Via NASA's Earth Observing System, here is a recent satellite image of the Cache River National Wildlife Regure, where the ivory-billed woodpecker was found in the last year. This has suddenly become a very special place.
The small white bar at bottom left represents a scale of 2 km. The caption reads, in part:
In this image from NASA’s Landsat 7 satellite, acquired on December 23, 2001, the dense vegetation of swampy bottomland forests, sloughs, oxbow river bends, and bayous in the Cache River National Wildlife Refuge makes a dramatic contrast to the geometric checkerboard of farmlands. Ground that is bare or sparsely vegetated appears pinkish tan. The dense (but leafless in winter) vegetation of the refuge’s tupelo and cypress forests appears dark gray. When you look carefully (particularly in the high-resolution image), the forests are interwoven with swampy areas that appear lighter gray. A large swath of this gray swampy area runs through the narrow strip of the refuge that follows the Deview Bayou northeast of the large protected area near image center. Interstate 40 cuts diagonally across the southern part of this large tract of land.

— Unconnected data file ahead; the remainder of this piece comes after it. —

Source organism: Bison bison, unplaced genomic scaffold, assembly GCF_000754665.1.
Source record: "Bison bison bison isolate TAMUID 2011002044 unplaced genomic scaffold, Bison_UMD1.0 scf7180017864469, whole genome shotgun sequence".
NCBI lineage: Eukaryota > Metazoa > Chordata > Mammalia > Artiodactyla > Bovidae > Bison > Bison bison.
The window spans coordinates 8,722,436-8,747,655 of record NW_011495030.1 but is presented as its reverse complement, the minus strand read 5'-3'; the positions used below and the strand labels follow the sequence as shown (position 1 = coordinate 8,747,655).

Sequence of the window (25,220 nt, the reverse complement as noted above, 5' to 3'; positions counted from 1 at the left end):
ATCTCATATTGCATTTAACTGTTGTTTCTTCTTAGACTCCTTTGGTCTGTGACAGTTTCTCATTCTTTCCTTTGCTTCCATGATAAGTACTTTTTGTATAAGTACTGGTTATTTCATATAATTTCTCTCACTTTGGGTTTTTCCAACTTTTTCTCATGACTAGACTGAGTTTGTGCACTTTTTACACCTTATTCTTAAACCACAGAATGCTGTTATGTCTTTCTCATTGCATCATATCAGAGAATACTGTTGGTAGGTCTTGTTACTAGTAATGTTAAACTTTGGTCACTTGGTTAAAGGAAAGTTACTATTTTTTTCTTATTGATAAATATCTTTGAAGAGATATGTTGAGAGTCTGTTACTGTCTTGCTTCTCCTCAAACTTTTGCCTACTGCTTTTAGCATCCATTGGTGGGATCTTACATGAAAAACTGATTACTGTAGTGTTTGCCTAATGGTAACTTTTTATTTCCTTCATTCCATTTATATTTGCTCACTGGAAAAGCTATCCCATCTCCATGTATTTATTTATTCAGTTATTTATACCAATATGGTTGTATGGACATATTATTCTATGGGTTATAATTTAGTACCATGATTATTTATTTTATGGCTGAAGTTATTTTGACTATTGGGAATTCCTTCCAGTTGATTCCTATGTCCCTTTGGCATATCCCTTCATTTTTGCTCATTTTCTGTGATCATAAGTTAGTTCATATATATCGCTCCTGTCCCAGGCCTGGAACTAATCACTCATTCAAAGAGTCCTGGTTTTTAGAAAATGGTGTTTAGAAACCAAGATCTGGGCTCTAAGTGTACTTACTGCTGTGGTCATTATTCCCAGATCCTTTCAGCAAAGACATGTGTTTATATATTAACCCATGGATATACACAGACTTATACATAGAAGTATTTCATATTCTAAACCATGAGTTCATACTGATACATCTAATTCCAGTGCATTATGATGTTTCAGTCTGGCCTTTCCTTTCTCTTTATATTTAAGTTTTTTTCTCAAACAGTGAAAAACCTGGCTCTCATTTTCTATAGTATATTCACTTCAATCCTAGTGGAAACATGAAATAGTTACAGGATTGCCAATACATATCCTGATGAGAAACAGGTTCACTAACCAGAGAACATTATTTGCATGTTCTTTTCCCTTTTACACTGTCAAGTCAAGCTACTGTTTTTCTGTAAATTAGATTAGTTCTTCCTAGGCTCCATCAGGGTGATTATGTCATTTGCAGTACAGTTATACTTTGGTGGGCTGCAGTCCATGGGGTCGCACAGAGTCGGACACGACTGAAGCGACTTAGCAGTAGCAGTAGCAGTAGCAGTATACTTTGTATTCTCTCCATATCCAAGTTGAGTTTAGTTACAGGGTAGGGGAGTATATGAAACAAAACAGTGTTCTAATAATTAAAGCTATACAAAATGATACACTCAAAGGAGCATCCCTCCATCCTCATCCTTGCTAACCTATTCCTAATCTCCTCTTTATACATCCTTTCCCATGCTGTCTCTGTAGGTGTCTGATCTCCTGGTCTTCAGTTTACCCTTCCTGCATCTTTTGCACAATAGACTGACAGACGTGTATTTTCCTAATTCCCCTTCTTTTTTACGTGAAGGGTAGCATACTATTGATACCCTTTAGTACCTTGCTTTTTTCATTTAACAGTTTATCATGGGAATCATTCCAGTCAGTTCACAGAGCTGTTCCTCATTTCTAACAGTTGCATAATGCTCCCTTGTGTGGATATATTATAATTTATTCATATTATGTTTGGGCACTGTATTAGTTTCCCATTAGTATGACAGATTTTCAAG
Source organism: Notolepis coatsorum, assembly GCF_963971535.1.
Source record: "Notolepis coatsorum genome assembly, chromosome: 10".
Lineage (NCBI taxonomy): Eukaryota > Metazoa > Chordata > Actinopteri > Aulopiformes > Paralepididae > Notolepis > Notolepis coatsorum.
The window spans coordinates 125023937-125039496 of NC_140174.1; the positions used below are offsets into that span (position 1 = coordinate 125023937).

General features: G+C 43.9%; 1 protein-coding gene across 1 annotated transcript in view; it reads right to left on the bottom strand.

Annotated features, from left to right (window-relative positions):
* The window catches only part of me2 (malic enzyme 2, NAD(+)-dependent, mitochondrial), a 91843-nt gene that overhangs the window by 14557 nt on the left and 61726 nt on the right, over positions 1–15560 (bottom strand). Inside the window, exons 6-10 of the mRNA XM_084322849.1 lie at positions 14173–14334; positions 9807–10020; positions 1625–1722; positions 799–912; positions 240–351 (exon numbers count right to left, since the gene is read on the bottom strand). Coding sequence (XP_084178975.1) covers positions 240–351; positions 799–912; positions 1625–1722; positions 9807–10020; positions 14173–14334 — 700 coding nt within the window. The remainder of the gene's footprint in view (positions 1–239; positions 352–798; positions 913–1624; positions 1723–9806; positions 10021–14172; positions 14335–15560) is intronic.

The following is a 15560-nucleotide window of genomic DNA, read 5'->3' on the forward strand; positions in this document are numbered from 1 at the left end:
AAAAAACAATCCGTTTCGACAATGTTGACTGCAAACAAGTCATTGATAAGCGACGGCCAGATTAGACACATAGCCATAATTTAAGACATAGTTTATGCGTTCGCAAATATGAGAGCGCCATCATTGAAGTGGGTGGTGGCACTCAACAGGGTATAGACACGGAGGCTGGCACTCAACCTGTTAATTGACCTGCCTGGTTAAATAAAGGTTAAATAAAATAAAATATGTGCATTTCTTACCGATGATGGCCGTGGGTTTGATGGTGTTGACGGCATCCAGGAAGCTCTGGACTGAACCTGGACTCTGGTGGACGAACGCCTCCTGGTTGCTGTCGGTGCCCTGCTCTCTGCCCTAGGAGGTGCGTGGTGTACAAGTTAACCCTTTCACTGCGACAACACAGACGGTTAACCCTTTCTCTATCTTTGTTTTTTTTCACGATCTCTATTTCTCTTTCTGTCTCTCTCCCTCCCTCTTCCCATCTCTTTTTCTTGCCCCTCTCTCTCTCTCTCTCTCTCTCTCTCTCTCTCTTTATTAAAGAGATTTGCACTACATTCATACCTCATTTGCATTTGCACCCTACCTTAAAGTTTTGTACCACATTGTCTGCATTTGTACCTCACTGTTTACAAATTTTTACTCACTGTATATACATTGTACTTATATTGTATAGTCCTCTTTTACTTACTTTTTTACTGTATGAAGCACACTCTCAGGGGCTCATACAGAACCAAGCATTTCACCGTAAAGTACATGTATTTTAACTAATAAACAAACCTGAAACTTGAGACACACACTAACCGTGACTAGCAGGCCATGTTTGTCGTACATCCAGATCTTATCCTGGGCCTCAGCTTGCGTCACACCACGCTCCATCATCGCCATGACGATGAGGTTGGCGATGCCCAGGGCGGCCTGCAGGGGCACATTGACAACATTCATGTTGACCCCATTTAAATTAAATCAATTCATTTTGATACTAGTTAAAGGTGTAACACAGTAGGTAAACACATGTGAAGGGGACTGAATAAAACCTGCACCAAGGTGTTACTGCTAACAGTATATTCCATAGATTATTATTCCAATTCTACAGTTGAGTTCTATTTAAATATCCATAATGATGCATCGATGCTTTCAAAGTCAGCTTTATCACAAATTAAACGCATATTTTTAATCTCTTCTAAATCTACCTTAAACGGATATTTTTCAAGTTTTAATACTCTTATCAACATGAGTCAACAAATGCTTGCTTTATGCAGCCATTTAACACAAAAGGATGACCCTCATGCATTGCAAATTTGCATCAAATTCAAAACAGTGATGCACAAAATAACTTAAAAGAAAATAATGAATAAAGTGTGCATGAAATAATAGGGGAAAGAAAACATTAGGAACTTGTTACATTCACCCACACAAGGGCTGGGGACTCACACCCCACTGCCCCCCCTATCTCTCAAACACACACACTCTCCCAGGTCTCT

Images like this emphasize how amazing the re-discovery of the ivory-billed woodpecker is. Given the huge areas it needs to survive, how could it have possibly survived for over six decades in places like this? Hopefully we will learn answers to this and other questions in the coming years, and that the answers will help us to ensure that the ivory-bills, and other species, continue to survive.
UPDATE (5/2): Updated link under 'satellite image' above.